Ingleside Branch Library
Architects & Firms
San Francisco, California
As a tagline, “building better libraries for stronger communities” might be a little trite, but it does sum up San Francisco’s ambitions for its branch-improvement program — an ongoing building campaign funded in part by a $105.9 million bond passed by city voters in 2000. The 24 renovated or newly constructed branch libraries that will ultimately result from this program strive to be more than just places to borrow the latest New York Times best seller or surf the Internet. They are intended to serve as community hubs, offering events as diverse as cooking demonstrations, English classes for recent immigrants, or computer instruction.
These aspirations were very much on the minds of the architects responsible for a branch on a corner lot on Ocean Avenue, the Ingleside neighborhood’s main commercial strip. Even though the $3.5 million building, which opened in September 2009, was to be only one story tall and just over 6,000 square feet, “we wanted to give it a civic presence,” says Anne Fougeron, principal of the eponymous firm that designed the library along with Group 4 Architecture.
To distinguish the library from the surrounding jumble of one- and two-story structures that include everything from residential buildings to fast-food restaurants to auto repair shops, designers enclosed the various programmatic elements in discrete, but attached, mostly wood-framed volumes clad in stucco and tile. The 22-foot-tall children’s reading room, egg-shaped in plan, anchors the southwest corner. Two shorter, boxlike wings extend from the taller volume at right angles. One houses administrative functions and the main reading room, while the other contains a teen area and a room for special events. The roof capping the egg stretches out on steel pipe columns to shelter the main entry and seemingly hovers several feet above the Ocean Avenue–facing wing’s actual weatherproof enclosure. The idea was to endow the building with a “grander scale” that belies its true size, explains Fougeron.
Judging from the photos, the strategy works well in strong sunlight, when the building’s various surfaces are rendered by shade and shadow, making the edges of the secondary roof and of other projecting facade elements pop. But on a gray day (like the one when this reporter visited) the elevations appear flat, despite the building’s sculptural qualities. In the absence of shadow, some pieces, like metal grillwork surrounding the top of the egg, seem superfluous.
If the exterior is a bit disappointing (except under certain atmospheric conditions), the interiors are uncluttered and cleanly modern, with tightly coordinated components. The operable skylights over the main reading room offer one example of this integration. They are a key part of the building’s natural ventilation system and they allow daylight to provide the primary source of illumination. But for those times when daylight is not sufficient, designers devised cross-shaped luminaires that they incorporated into the ceiling openings, eliminating the need for potentially visually obtrusive pendant fixtures.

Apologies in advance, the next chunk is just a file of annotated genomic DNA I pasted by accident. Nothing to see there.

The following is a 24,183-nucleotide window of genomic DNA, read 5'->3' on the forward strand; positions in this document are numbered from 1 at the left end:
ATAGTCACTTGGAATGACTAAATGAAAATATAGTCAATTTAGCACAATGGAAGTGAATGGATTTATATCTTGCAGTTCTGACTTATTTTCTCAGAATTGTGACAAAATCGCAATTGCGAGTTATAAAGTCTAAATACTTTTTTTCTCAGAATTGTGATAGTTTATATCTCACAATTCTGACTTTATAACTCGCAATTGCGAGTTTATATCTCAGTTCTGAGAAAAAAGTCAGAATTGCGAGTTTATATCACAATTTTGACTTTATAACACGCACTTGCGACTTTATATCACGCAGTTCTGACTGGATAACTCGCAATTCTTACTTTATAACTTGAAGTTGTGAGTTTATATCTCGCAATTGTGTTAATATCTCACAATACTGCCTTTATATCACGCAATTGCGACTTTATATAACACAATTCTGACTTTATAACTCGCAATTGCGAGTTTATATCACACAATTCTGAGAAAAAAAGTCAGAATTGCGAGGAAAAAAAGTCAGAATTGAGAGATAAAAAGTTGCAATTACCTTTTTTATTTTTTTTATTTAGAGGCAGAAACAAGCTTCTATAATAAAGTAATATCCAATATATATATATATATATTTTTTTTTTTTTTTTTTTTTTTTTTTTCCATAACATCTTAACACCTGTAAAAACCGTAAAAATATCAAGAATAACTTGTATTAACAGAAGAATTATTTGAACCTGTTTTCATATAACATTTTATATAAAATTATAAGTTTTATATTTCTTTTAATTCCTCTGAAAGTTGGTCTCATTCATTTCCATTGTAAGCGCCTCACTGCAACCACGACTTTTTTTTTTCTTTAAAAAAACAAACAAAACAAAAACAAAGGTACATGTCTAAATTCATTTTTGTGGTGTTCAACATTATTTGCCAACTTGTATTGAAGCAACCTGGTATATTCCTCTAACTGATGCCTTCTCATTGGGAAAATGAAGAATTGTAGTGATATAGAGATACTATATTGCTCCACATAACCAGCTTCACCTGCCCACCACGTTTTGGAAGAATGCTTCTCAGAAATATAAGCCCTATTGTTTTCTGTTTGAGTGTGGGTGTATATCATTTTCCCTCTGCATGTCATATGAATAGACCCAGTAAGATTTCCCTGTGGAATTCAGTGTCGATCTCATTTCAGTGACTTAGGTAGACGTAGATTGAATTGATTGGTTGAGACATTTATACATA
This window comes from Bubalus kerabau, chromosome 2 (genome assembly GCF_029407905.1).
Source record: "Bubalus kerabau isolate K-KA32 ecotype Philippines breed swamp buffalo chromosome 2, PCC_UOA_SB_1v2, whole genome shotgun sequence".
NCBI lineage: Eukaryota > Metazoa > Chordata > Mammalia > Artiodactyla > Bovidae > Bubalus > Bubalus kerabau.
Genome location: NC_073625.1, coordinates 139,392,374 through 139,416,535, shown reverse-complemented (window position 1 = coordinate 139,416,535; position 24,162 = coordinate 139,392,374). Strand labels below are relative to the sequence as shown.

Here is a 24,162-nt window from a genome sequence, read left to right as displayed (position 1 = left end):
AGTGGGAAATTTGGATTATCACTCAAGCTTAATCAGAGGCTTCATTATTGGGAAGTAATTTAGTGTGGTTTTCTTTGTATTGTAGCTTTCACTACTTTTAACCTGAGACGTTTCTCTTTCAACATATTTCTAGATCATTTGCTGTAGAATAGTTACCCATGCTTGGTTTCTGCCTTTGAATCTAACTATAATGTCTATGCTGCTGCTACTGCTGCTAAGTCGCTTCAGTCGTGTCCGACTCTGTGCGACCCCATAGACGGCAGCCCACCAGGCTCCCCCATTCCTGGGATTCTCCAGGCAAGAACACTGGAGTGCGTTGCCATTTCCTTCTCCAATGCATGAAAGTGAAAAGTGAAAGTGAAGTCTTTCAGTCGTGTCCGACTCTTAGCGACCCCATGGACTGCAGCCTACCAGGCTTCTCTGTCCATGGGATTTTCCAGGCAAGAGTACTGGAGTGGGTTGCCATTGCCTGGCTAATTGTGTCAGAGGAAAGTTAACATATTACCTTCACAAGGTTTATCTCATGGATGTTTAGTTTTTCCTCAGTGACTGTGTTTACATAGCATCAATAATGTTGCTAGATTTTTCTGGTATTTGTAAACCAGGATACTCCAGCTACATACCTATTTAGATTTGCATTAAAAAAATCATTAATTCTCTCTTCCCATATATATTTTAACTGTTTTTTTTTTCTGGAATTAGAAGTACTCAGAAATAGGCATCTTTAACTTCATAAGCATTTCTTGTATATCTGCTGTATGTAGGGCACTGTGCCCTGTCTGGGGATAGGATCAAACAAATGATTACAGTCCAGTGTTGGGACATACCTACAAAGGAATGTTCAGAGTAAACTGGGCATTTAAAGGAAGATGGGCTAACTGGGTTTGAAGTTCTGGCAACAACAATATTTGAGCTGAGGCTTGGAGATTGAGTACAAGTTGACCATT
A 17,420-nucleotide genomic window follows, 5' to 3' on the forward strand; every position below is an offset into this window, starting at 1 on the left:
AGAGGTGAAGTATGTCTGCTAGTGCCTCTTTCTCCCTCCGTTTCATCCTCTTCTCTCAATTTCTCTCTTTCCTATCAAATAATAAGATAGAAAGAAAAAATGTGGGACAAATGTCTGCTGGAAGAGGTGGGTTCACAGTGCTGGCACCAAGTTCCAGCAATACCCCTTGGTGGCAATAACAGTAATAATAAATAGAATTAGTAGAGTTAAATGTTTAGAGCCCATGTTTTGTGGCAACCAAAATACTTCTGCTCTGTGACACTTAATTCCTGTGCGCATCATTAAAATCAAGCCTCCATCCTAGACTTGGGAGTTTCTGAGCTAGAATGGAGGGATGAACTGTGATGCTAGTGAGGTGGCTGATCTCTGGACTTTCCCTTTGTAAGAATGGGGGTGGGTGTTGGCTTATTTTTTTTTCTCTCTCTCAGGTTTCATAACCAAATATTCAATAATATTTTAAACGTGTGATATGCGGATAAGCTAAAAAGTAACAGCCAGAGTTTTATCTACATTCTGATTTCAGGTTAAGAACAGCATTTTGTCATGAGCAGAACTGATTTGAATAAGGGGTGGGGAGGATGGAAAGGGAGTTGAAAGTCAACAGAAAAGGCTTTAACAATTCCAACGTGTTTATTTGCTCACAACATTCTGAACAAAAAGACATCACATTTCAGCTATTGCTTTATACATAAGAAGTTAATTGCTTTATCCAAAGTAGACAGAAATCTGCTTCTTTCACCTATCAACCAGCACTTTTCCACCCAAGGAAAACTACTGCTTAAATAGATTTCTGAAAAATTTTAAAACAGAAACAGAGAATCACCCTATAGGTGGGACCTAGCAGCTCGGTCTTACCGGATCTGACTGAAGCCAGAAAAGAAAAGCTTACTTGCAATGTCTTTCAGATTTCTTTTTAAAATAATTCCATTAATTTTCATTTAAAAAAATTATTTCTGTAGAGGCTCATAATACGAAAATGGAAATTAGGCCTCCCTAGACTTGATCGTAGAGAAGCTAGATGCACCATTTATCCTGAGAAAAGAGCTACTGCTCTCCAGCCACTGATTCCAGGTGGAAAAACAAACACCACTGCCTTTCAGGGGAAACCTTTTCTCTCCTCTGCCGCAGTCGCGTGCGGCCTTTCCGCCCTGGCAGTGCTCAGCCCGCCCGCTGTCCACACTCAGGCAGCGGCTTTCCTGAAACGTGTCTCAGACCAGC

Finishes are basic, with a material palette dominated by gray linoleum and white-painted drywall. Even the children’s reading room, except for apple-green seating built into a bay window, has few instances of bold color. Instead, the architects have created interest with the curved walls and an amoeba-shaped light diffuser suspended below an oculus in the ceiling — elements that Fougeron refers to as “little moments to spark a child’s imagination.”
In the reading room, a set of mahogany-veneer, windowed nooks that face a small outdoor courtyard provide visual warmth. Because the nooks penetrate the exterior wall like a giant piece of indoor-outdoor furniture, they afford a transition between the interior and the court — a space intended both for solitary reading and community events.
On the chilly July afternoon when record was at Ingleside, the courtyard was empty, but almost every seat inside was taken. This popularity might be due to the free Internet access, but it seems just as likely that patrons are drawn to the library’s modest but thoughtful interior environment.
1298 Ocean Avenue
San Francisco, CA 94112
Completion Date:September 2009
Gross square footage: 6,100 sq.ft.
Total construction cost: $3.5 million
Personnel in architect's firm who should receive special credit:
Project Manager: Todd Aranaz
Design Team: Ryan Jang, Bassel Samaha (AIA), Michael Pierry (AIA), Vivian Dwyer (AIA)
CAD system, project management, or other software used
Metal/glass curtainwall: Kawneer Aluminum Powder Coated White
EIFS, ACM, or other: Painted Stucco
Metal: Linden 05300 Metal Decking
Skylights: Acralight Custom Skylights
Sliding doors: Hafele Top-Hung Junior
Hinges: BLUM B71-658
Pulls: Schlage L-Series
Cabinet hardware: Armkea C-Pull 4”
Suspension grid: Rulon Panel Grille Suspended Wood System
Paints and stains: Dunn Edwards, Pantone, Benjamin Moore
Wallcoverings: Georgia-Pacific DensGlass Ultra Gypsum
Plastic laminate: Dupont Corian Regular & Illumination Series
Special surfacing: Abet Laminati 285, 286, 868, 909
Floor and wall tile (cite where used): Dal-Tile Mosaic (Floor) & Semi-Gloss (Wall) – Bathrooms
Resilient flooring: Forbo Marmoleum Fresco 3860
Raised flooring: ASM FS-Series & S-Series
Chairs: Herman Miller Eames Molded Ply, Midlands Kestrel Chair,
Tables: Agati Cerino & Roland Table, Midlands Kestrel Leg-Round, Thonet Primaries, ICF Quickly Table, Baker M Collection
Other furniture (use additional sheet if necessary):
Downlights: Cooper Lighting Lumark Falcon
Task lighting: Birchwood Lighting WP System, LightCorp LED Sprout